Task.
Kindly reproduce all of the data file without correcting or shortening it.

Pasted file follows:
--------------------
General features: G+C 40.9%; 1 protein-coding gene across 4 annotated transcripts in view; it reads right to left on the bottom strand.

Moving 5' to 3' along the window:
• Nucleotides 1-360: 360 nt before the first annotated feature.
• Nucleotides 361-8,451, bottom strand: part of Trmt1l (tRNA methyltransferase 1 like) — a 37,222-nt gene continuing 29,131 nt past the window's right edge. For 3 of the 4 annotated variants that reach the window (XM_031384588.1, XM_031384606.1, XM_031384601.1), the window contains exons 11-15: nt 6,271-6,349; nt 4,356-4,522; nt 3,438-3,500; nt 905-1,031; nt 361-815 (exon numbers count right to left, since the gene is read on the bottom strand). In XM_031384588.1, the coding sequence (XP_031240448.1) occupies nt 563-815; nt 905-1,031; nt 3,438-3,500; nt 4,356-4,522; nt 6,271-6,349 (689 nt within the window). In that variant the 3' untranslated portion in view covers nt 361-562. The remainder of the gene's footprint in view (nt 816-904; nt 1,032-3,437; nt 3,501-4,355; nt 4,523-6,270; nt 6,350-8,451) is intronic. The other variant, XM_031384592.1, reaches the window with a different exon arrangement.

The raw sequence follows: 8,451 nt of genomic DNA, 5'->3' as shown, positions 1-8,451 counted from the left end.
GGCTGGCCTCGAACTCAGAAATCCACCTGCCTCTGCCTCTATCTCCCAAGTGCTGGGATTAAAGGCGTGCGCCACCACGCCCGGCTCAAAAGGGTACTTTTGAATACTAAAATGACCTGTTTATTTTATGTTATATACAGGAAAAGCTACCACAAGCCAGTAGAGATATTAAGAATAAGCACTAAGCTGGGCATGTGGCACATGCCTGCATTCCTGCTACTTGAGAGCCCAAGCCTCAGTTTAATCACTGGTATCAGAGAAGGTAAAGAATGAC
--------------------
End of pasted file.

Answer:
General features: G+C 40.9%; 1 protein-coding gene across 4 annotated transcripts in view; it reads right to left on the bottom strand.

Moving 5' to 3' along the window:
• Nucleotides 1-360: 360 nt before the first annotated feature.
• Nucleotides 361-8,451, bottom strand: part of Trmt1l (tRNA methyltransferase 1 like) — a 37,222-nt gene continuing 29,131 nt past the window's right edge. For 3 of the 4 annotated variants that reach the window (XM_031384588.1, XM_031384606.1, XM_031384601.1), the window contains exons 11-15: nt 6,271-6,349; nt 4,356-4,522; nt 3,438-3,500; nt 905-1,031; nt 361-815 (exon numbers count right to left, since the gene is read on the bottom strand). In XM_031384588.1, the coding sequence (XP_031240448.1) occupies nt 563-815; nt 905-1,031; nt 3,438-3,500; nt 4,356-4,522; nt 6,271-6,349 (689 nt within the window). In that variant the 3' untranslated portion in view covers nt 361-562. The remainder of the gene's footprint in view (nt 816-904; nt 1,032-3,437; nt 3,501-4,355; nt 4,523-6,270; nt 6,350-8,451) is intronic. The other variant, XM_031384592.1, reaches the window with a different exon arrangement.

The raw sequence follows: 8,451 nt of genomic DNA, 5'->3' as shown, positions 1-8,451 counted from the left end.
GGCTGGCCTCGAACTCAGAAATCCACCTGCCTCTGCCTCTATCTCCCAAGTGCTGGGATTAAAGGCGTGCGCCACCACGCCCGGCTCAAAAGGGTACTTTTGAATACTAAAATGACCTGTTTATTTTATGTTATATACAGGAAAAGCTACCACAAGCCAGTAGAGATATTAAGAATAAGCACTAAGCTGGGCATGTGGCACATGCCTGCATTCCTGCTACTTGAGAGCCCAAGCCTCAGTTTAATCACTGGTATCAGAGAAGGTAAAGAATGAC